Laurie Black is incredulous about how her husband's been dragged into the whisper campaign shadowing her quest to become San Diego's next representative on the Port District's Board of Commissioners. Black says she's heard second-hand that forces opposing her nomination are saying that her husband, developer Bob Lawrence, is a conservative Republican. That Lawrence comes up at all is troubling enough for Black; but he's also a Democrat, and, to boot, he's supporting Barack Obama for president.
Families of candidates for elected office know that becoming soap-opera characters is part of the game. The office Black seeks isn't elected, but the Lawrence anecdote, insofar as it's true, is indicative of an uncommonly high-pressure appointment process.
The City Council will soon vote on two nominees to fill a spot on the port board'Black and two-term incumbent Steve Cushman. Black was nominated by City Council President Scott Peters and Councilmember Jim Madaffer. Cushman's being backed—forcefully—by politically powerful labor honcho Jerry Butkiewicz, and local environmentalists have lined up behind him. Councilmember Brian Maienschein nominated Cushman. Councilmembers Donna Frye and Tony Young have expressed support for retaining the incumbent. One insider told CityBeat that Councilmembers Toni Atkins and Ben Hueso are also in Cushman's camp. But Black believes Atkins is in her corner, along with Councilmember Kevin Faulconer, and she thinks Hueso and Young are also in play. Indeed, it's a tangled web freighted with political intrigue.
Complicating the matter is Council Policy No. 000-13. Enacted in the 1980s, it limits members of city boards and commissions to two terms or eight years. Cushman's term is up. However, his supporters have suggested that because the Port District is a state-mandated agency, it's not subject to city ordinance. City Attorney Mike Aguirre noted that argument in a written opinion but ultimately determined that the City Council would have to waive its term-limits policy in order to return Cushman to the port board. The policy has been waived three times in the past. Cushman supporters also say that the policy is flexible and that waiving it is warranted.
To us, the policy's intent and spirit is clear: The two-term limit is aimed at fostering the involvement of more members of the community in civic affairs and refreshing boards and commissions with new voices and perspectives. Waiver of the policy would require compelling, overriding circumstances, which, in our view, don't exist in this case.
CityBeat is not enamored of term limits in general, and we'd be happy to join a debate over repealing the policy, but the worst time to have the debate is when politics is hanging in the balance. Our interest in engendering good-government practices prevents us from supporting Cushman. We urge the City Council to name Laurie Black to the port board. We strongly urge those council members whose votes for Cushman are not fully hardened to reconsider.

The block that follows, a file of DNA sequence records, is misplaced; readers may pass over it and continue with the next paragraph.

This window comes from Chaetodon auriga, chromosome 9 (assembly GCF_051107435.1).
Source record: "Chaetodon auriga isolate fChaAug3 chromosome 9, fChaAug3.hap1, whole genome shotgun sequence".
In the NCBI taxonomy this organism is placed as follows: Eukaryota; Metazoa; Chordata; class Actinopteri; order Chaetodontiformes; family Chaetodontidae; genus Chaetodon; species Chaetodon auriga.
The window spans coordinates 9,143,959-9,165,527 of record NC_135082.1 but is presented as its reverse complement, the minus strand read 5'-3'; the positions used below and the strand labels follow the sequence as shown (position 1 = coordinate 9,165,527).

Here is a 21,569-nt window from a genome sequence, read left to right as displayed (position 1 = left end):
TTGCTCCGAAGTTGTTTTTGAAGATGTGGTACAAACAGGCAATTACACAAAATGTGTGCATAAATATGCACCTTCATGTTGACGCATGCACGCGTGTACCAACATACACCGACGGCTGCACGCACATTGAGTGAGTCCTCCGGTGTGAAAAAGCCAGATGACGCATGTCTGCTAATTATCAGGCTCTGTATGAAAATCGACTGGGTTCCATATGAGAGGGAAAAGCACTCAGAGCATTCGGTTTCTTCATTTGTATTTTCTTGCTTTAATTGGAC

To be fair, Black is no new face on the scene. She'd like to think she's not an insider, but she's been steeped in San Diego politics for years. She's a regular donor to political campaigns. She's a former president of the Downtown Partnership. She was once a member of the Regional Water Quality Control Board and was chief-of-staff for Lynn Schenk during the Democrat's one and only term in the House of Representatives. Black was also school board member Katherine Nakamura's appointment to the San Diego City School District's redistricting panel several years ago. Black got her start in politics three decades ago advocating for women's rights in Washington, D.C., and was active in John Kerry's failed bid for the presidency. A neophyte she is not. An outsider? Not in the slightest.
But that doesn't make her unfit for the port gig. We're confident that she'd represent San Diego well. Our ideal commissioner would cast votes that improve the quality of water in San Diego Bay and the air in the neighborhoods near port industry, add to the inventory of well-paying middle-class jobs and wouldn't turn the waterfront into Disneyland South. Black is a supporter of living-wage laws, but she acknowledges that she wouldn't be a knee-jerk union advocate. That's fine with us. She assures us she's an ardent environmentalist, and we have no reason to doubt her.
Her passion seems rooted in developing the waterfront in a coherent, holistic manner—for the good of the citizens of San Diego. More than anything, she wants the embarcadero that features a large public space anchored by an open-air performing-arts venue. A longtime friend of Steve Peace, she could be expected to support the former state senator's recently articulated vision of the waterfront. Encouragingly, she dislikes the piecemeal plans for the Navy Broadway Complex and Lane Field.
Normally, we'd be inclined to support candidates favored by our good friends in the labor and environmental communities. Not this time.